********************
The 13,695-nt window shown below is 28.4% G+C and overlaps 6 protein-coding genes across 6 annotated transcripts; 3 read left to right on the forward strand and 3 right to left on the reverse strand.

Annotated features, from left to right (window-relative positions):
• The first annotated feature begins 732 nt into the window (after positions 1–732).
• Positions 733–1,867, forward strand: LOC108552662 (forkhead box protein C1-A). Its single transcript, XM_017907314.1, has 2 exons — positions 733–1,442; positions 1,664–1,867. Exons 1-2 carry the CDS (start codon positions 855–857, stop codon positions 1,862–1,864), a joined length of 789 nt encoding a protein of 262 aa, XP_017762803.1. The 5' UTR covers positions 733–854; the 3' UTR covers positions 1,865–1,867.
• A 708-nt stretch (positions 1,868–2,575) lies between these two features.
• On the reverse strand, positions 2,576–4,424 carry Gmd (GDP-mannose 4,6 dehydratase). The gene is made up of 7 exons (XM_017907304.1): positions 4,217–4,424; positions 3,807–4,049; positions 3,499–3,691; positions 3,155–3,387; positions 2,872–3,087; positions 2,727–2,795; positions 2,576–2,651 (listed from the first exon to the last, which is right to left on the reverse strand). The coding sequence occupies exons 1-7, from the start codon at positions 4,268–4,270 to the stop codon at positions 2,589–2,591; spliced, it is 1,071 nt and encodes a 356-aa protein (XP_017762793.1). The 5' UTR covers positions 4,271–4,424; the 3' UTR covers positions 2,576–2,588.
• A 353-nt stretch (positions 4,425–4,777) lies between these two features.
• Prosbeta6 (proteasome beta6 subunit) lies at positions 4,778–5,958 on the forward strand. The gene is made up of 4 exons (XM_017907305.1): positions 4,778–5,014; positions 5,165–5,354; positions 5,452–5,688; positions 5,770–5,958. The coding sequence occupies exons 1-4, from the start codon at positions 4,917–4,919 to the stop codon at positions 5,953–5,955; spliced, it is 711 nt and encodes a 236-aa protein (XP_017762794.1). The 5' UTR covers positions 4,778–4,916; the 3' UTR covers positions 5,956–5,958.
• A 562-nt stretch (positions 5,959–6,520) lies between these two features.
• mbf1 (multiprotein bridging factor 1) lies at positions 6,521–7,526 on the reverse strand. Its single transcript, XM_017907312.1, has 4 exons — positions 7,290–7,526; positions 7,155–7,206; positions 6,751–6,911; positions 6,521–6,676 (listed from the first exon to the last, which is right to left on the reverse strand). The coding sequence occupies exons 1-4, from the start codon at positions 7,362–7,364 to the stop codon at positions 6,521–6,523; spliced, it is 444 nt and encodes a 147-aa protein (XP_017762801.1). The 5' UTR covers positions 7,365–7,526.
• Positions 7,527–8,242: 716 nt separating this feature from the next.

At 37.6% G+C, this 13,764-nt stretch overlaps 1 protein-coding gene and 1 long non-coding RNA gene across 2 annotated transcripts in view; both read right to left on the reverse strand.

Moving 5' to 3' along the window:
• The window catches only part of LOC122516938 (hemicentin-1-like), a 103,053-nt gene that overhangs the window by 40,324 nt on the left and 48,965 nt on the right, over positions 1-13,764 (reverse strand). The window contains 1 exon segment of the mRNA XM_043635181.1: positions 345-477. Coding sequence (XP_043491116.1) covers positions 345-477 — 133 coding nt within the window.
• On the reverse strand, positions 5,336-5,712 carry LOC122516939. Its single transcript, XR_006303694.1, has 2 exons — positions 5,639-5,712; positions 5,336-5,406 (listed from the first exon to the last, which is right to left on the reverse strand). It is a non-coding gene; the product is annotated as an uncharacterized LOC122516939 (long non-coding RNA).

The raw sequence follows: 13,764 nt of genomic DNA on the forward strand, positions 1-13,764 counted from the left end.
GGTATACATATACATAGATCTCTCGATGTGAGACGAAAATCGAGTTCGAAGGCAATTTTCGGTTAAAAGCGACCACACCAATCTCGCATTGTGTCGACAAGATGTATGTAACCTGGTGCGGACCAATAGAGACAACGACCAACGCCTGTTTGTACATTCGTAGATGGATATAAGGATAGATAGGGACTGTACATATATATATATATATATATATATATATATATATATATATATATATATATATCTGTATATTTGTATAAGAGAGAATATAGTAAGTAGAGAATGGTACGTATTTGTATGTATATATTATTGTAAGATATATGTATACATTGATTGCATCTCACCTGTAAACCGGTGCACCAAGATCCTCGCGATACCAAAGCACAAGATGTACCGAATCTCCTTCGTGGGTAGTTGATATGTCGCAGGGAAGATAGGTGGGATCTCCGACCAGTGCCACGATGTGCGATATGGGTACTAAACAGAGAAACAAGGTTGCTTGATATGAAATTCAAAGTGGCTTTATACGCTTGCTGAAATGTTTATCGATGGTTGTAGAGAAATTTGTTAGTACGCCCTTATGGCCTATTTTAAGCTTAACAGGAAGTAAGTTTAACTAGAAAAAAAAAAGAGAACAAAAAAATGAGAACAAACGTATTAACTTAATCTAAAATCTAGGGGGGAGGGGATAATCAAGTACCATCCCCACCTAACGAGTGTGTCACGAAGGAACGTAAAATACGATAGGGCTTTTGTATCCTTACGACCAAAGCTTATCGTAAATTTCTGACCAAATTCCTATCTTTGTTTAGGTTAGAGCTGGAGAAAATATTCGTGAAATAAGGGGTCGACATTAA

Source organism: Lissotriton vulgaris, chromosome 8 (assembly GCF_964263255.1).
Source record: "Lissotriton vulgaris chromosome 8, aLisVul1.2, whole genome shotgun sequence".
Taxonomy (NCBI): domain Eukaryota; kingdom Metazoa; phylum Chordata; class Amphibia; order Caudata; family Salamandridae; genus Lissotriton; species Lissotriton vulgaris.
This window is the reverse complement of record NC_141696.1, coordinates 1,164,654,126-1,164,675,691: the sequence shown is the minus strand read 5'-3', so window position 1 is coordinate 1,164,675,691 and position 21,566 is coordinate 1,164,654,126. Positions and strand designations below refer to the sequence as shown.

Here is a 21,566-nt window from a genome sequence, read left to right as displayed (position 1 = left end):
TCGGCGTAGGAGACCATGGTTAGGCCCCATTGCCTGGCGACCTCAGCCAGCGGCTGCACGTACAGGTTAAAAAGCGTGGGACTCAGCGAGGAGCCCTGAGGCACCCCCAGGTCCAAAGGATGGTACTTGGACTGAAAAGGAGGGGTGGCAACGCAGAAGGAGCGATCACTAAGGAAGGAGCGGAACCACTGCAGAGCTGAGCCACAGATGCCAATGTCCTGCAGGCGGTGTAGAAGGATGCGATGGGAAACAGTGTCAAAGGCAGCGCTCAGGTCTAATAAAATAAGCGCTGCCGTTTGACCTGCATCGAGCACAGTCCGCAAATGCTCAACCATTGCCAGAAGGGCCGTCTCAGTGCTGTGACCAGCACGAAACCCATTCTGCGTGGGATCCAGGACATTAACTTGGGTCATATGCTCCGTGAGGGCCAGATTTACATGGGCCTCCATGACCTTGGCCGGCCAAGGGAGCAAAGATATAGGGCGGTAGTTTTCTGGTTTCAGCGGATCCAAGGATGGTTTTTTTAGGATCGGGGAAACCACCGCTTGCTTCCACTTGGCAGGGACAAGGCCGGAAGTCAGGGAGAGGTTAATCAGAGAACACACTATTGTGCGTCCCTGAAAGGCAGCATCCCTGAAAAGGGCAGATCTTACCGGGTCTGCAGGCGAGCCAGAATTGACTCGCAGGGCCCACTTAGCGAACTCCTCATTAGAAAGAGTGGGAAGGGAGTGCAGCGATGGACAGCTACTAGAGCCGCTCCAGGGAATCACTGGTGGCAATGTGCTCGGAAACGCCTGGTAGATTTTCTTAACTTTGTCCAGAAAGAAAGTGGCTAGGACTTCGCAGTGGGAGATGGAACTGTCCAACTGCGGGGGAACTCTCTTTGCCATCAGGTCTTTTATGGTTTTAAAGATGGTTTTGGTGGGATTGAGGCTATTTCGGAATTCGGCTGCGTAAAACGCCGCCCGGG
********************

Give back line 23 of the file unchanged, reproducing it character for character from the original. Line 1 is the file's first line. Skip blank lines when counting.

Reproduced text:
TCGGCGTAGGAGACCATGGTTAGGCCCCATTGCCTGGCGACCTCAGCCAGCGGCTGCACGTACAGGTTAAAAAGCGTGGGACTCAGCGAGGAGCCCTGAGGCACCCCCAGGTCCAAAGGATGGTACTTGGACTGAAAAGGAGGGGTGGCAACGCAGAAGGAGCGATCACTAAGGAAGGAGCGGAACCACTGCAGAGCTGAGCCACAGATGCCAATGTCCTGCAGGCGGTGTAGAAGGATGCGATGGGAAACAGTGTCAAAGGCAGCGCTCAGGTCTAATAAAATAAGCGCTGCCGTTTGACCTGCATCGAGCACAGTCCGCAAATGCTCAACCATTGCCAGAAGGGCCGTCTCAGTGCTGTGACCAGCACGAAACCCATTCTGCGTGGGATCCAGGACATTAACTTGGGTCATATGCTCCGTGAGGGCCAGATTTACATGGGCCTCCATGACCTTGGCCGGCCAAGGGAGCAAAGATATAGGGCGGTAGTTTTCTGGTTTCAGCGGATCCAAGGATGGTTTTTTTAGGATCGGGGAAACCACCGCTTGCTTCCACTTGGCAGGGACAAGGCCGGAAGTCAGGGAGAGGTTAATCAGAGAACACACTATTGTGCGTCCCTGAAAGGCAGCATCCCTGAAAAGGGCAGATCTTACCGGGTCTGCAGGCGAGCCAGAATTGACTCGCAGGGCCCACTTAGCGAACTCCTCATTAGAAAGAGTGGGAAGGGAGTGCAGCGATGGACAGCTACTAGAGCCGCTCCAGGGAATCACTGGTGGCAATGTGCTCGGAAACGCCTGGTAGATTTTCTTAACTTTGTCCAGAAAGAAAGTGGCTAGGACTTCGCAGTGGGAGATGGAACTGTCCAACTGCGGGGGAACTCTCTTTGCCATCAGGTCTTTTATGGTTTTAAAGATGGTTTTGGTGGGATTGAGGCTATTTCGGAATTCGGCTGCGTAAAACGCCGCCCGGG